Betsy McDonald's article on James Kopp's request for a new lawyer.

In the recent article about Jim Kopp's continuing effort to have William Clauss replaced as his assigned counsel, Dan Herbeck erroneously reports that Kopp is demanding "a court-appointed defense attorney who agrees with his views on abortion." In fact, Jim Kopp has never made such a demand or even mentioned abortion in the context of his request for change of counsel.

After Magistrate Judge Hugh B. Scott denied Kopp's request, Buffalo attorney, Robert Convissar, was appointed to represent Kopp in his appeal of Scott's decision. At the hearing before U.S. District Judge Richard J. Arcara, Convissar noted that, at no time, has Kopp mentioned Clauss's views on abortion as a reason for seeking the removal of Clauss or in any other
context.

Herbeck's article is quite deceptive on this point, however. He quotes Judge Arcara as saying, "if he [Kopp] has a court-appointed lawyer representing him at taxpayer expense, he cannot insist that the lawyer agree with his anti-abortion views." But, Herbeck fails to report Kopp's and Convissar's response: That is NOT what we are asking. Jim Kopp is simply asserting the right of every defendant in a criminal case to be represented by an honest, competent, and zealous advocate.

Herbeck only quotes Clauss and Arcara. Neither Kopp, nor his attorney in the matter, Robert Convissar, were permitted to present Kopp's side of the dispute. This is reporting?

The real story here is that taxpayers have been forced to provide an attorney to defend the rights of a client, when that client's rights are threatened by his OWN attorney.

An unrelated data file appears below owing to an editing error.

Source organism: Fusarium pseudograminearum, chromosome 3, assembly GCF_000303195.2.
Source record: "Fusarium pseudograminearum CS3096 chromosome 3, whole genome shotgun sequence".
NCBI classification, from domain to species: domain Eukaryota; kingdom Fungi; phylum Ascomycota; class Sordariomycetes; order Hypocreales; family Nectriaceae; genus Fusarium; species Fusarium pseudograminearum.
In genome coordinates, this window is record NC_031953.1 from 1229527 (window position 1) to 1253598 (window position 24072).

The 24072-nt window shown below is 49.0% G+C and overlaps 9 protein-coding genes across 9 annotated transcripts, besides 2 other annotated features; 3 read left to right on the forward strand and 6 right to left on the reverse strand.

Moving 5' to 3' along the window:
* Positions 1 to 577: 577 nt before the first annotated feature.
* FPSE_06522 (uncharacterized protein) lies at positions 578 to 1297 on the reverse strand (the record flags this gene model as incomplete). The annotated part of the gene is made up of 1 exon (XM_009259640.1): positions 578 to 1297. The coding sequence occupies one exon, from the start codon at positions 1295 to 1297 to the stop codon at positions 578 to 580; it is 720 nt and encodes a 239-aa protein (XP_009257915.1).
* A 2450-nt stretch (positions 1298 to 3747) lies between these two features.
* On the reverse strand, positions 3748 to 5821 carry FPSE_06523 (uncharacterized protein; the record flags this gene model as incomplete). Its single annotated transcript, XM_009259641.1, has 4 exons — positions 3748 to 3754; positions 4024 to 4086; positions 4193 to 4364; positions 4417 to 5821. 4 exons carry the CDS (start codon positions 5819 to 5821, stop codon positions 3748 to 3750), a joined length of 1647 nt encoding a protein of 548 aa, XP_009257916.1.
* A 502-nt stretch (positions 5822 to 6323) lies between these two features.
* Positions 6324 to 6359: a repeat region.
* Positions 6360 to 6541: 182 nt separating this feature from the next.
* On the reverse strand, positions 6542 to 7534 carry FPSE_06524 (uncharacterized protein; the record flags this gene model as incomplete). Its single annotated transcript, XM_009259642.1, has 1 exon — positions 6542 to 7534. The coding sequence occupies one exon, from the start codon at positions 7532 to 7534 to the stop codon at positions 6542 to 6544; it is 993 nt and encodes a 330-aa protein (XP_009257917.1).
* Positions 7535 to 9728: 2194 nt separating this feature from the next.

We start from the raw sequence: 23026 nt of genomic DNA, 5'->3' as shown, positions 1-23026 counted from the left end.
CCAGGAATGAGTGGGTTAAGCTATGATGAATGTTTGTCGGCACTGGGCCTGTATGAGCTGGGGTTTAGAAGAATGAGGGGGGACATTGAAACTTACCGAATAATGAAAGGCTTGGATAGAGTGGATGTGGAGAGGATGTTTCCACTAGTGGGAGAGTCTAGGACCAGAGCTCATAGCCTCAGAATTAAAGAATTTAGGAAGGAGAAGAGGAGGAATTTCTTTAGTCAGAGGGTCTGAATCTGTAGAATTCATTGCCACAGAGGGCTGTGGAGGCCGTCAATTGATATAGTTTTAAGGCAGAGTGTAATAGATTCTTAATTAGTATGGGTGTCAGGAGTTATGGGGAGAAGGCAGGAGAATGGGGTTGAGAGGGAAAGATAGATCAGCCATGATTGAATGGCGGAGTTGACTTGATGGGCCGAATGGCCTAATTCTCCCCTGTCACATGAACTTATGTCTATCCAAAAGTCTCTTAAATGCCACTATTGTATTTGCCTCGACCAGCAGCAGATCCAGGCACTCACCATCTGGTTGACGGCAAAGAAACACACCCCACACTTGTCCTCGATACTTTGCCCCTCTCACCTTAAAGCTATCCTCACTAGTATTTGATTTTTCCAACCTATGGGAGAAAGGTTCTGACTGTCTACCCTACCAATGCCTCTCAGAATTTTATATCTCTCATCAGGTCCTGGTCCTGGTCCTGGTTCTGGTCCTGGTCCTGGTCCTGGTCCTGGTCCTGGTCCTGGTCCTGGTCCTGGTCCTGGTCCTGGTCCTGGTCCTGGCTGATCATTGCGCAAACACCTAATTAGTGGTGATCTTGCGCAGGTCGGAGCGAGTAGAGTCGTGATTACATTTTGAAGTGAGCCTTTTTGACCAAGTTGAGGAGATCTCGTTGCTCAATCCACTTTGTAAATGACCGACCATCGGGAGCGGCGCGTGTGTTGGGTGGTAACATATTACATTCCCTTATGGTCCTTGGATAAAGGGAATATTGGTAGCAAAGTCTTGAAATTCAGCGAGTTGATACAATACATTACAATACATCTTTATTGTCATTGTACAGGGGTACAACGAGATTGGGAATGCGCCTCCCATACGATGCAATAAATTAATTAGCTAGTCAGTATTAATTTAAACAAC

At the hearing before Arcara, the prosecutor in Kopp's case, First Assistant U.S. Attorney Kathleen Mehltretter, actually argued on the side of the federal public defender against Kopp and Convissar's position. Hint: Any reasonably intelligent person will know he is in trouble, when he sees his prosecutor and his own attorney arguing side by side against him in court.

If William Clauss genuinely wished to serve the best interests of his client, not to mention the taxpayers, he would have graciously stepped aside and allowed the court to appoint to Kopp's case one of the many, able, federal public defenders available in the Buffalo area.

So, why would any attorney waste the court's time and waste taxpayer money in an effort to beat HIS OWN CLIENT into submission? The answer may be found at the end of the article. Herbeck reports that Clauss "plans to leave his
job as chief of the federal public defender's office for a position in the private sector." Furthermore, he reports that the courts may permit Clauss
to "personally continue to represent Kopp in the future."

Anyone, who has opened a new law office, can attest to the fact that hanging out that new shingle and waiting for clients to appear can mean lonely -- and lean -- times. But, if he can hang onto Jim Kopp, Clauss won't be lonely OR lean. Bluntly put, with the possibility of a lengthy trial and appeals, the Kopp case will bring fat, government paychecks rolling in for years to
come.

Leaving abortion aside, who wouldn't want a new lawyer, if they were in Jim
Kopp's shoes?

Sincerely,

Betsy McDonald

A Reply to "The Puppet Master 2"

Betsy McDonald

I do know and respect the Rev. Michael Bray and feel compelled to answer some of the charges leveled against him in Steve Wetzel's article, "The Puppet Master 2".

Wetzel calls Michael Bray a "wimpy general who sit miles from the front lines, and order their recruits to their deaths...[T]hey are looking for gullible, susceptible puppets who will do their bidding for them. Hence the title of this article -- the Puppet Masters."

So, WHERE are the puppets? This metaphor fails right off the bat, because there have been no "puppets" in the ten year history of justifiable
homicides of abortionists. Jim Kopp and Paul Hill were certainly nobody's puppets. They were REAL men who did what REAL men do: defend women and children with force when necessary.

Furthermore, Wetzel asserts: "In their minds you have to advocate killing abortionists to be truly pro-life...Flip Benham is reviled. He does not